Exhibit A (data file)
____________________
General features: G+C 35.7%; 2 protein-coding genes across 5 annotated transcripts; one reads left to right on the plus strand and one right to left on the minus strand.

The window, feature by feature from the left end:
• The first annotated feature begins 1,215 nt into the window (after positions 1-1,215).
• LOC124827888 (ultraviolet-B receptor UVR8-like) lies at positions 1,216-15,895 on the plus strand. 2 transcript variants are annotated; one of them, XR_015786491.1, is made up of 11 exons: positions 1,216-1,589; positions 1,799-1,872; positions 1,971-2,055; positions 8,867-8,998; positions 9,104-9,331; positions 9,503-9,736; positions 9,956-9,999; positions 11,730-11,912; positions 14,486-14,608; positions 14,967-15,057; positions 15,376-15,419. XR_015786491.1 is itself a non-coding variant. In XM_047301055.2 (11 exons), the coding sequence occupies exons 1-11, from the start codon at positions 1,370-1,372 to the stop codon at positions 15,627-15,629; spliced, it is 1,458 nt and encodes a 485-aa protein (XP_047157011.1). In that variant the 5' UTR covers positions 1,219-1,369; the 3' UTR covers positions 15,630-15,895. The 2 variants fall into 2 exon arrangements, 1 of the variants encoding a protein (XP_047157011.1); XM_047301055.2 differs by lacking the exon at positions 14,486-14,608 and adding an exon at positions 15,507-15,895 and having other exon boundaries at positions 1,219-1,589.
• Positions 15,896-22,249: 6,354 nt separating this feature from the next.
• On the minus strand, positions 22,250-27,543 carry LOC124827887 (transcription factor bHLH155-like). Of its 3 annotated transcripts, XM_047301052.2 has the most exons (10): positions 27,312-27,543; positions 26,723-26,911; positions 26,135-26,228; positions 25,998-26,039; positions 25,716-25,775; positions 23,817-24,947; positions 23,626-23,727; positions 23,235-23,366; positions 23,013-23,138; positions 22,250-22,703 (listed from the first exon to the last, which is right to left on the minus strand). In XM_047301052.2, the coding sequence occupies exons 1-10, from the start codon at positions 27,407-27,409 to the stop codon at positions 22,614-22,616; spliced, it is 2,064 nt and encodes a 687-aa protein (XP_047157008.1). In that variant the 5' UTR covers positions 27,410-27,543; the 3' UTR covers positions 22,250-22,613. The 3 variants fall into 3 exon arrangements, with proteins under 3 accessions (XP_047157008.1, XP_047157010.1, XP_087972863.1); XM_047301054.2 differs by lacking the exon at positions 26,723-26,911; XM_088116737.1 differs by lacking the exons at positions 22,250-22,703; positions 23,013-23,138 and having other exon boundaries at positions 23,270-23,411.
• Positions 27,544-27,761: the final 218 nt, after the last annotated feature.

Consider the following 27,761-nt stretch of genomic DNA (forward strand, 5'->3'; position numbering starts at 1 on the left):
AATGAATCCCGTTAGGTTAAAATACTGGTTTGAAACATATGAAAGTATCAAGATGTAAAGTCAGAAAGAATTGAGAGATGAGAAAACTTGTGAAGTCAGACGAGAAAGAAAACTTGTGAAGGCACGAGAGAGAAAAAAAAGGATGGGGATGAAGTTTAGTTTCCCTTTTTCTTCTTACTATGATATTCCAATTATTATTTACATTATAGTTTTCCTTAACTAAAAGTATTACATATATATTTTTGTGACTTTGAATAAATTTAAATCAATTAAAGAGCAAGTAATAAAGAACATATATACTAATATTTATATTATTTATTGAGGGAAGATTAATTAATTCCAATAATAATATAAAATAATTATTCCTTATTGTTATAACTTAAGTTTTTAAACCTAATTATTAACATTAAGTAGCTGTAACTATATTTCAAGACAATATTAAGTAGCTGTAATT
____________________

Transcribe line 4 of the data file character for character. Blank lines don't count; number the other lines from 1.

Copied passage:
• LOC124827888 (ultraviolet-B receptor UVR8-like) lies at positions 1,216-15,895 on the plus strand. 2 transcript variants are annotated; one of them, XR_015786491.1, is made up of 11 exons: positions 1,216-1,589; positions 1,799-1,872; positions 1,971-2,055; positions 8,867-8,998; positions 9,104-9,331; positions 9,503-9,736; positions 9,956-9,999; positions 11,730-11,912; positions 14,486-14,608; positions 14,967-15,057; positions 15,376-15,419. XR_015786491.1 is itself a non-coding variant. In XM_047301055.2 (11 exons), the coding sequence occupies exons 1-11, from the start codon at positions 1,370-1,372 to the stop codon at positions 15,627-15,629; spliced, it is 1,458 nt and encodes a 485-aa protein (XP_047157011.1). In that variant the 5' UTR covers positions 1,219-1,369; the 3' UTR covers positions 15,630-15,895. The 2 variants fall into 2 exon arrangements, 1 of the variants encoding a protein (XP_047157011.1); XM_047301055.2 differs by lacking the exon at positions 14,486-14,608 and adding an exon at positions 15,507-15,895 and having other exon boundaries at positions 1,219-1,589.